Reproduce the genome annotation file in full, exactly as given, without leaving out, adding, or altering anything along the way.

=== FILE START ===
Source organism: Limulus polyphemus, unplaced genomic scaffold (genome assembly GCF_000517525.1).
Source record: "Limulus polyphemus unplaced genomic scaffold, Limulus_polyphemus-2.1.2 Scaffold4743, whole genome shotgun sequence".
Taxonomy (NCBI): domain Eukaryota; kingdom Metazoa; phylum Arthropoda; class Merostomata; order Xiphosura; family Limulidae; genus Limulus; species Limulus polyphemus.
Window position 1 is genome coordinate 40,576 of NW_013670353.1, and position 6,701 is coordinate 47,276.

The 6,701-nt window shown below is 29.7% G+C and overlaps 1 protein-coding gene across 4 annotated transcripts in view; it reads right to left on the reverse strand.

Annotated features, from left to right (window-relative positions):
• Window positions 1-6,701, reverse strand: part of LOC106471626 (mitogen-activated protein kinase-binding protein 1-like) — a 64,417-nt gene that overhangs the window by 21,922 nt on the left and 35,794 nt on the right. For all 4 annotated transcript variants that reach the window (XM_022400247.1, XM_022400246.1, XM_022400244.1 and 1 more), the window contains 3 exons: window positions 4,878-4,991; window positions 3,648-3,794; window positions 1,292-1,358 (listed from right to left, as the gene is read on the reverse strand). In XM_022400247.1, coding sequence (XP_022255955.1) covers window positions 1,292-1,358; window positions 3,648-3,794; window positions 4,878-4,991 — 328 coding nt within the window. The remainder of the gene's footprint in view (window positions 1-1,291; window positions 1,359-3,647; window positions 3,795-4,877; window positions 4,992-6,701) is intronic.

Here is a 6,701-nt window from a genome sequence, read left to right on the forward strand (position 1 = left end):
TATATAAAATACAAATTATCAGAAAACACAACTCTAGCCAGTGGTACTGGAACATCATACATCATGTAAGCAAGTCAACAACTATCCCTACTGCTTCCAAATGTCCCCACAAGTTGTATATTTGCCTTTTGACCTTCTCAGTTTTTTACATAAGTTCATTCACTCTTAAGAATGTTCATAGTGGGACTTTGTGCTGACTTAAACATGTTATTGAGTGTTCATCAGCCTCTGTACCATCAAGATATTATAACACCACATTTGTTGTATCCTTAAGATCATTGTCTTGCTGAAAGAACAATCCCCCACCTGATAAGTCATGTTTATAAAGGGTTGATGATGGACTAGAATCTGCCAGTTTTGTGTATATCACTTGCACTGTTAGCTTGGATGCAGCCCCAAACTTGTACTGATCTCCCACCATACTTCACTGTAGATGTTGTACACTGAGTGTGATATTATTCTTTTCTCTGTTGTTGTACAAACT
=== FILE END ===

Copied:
Source organism: Limulus polyphemus, unplaced genomic scaffold (genome assembly GCF_000517525.1).
Source record: "Limulus polyphemus unplaced genomic scaffold, Limulus_polyphemus-2.1.2 Scaffold4743, whole genome shotgun sequence".
Taxonomy (NCBI): domain Eukaryota; kingdom Metazoa; phylum Arthropoda; class Merostomata; order Xiphosura; family Limulidae; genus Limulus; species Limulus polyphemus.
Window position 1 is genome coordinate 40,576 of NW_013670353.1, and position 6,701 is coordinate 47,276.

The 6,701-nt window shown below is 29.7% G+C and overlaps 1 protein-coding gene across 4 annotated transcripts in view; it reads right to left on the reverse strand.

Annotated features, from left to right (window-relative positions):
• Window positions 1-6,701, reverse strand: part of LOC106471626 (mitogen-activated protein kinase-binding protein 1-like) — a 64,417-nt gene that overhangs the window by 21,922 nt on the left and 35,794 nt on the right. For all 4 annotated transcript variants that reach the window (XM_022400247.1, XM_022400246.1, XM_022400244.1 and 1 more), the window contains 3 exons: window positions 4,878-4,991; window positions 3,648-3,794; window positions 1,292-1,358 (listed from right to left, as the gene is read on the reverse strand). In XM_022400247.1, coding sequence (XP_022255955.1) covers window positions 1,292-1,358; window positions 3,648-3,794; window positions 4,878-4,991 — 328 coding nt within the window. The remainder of the gene's footprint in view (window positions 1-1,291; window positions 1,359-3,647; window positions 3,795-4,877; window positions 4,992-6,701) is intronic.

Here is a 6,701-nt window from a genome sequence, read left to right on the forward strand (position 1 = left end):
TATATAAAATACAAATTATCAGAAAACACAACTCTAGCCAGTGGTACTGGAACATCATACATCATGTAAGCAAGTCAACAACTATCCCTACTGCTTCCAAATGTCCCCACAAGTTGTATATTTGCCTTTTGACCTTCTCAGTTTTTTACATAAGTTCATTCACTCTTAAGAATGTTCATAGTGGGACTTTGTGCTGACTTAAACATGTTATTGAGTGTTCATCAGCCTCTGTACCATCAAGATATTATAACACCACATTTGTTGTATCCTTAAGATCATTGTCTTGCTGAAAGAACAATCCCCCACCTGATAAGTCATGTTTATAAAGGGTTGATGATGGACTAGAATCTGCCAGTTTTGTGTATATCACTTGCACTGTTAGCTTGGATGCAGCCCCAAACTTGTACTGATCTCCCACCATACTTCACTGTAGATGTTGTACACTGAGTGTGATATTATTCTTTTCTCTGTTGTTGTACAAACT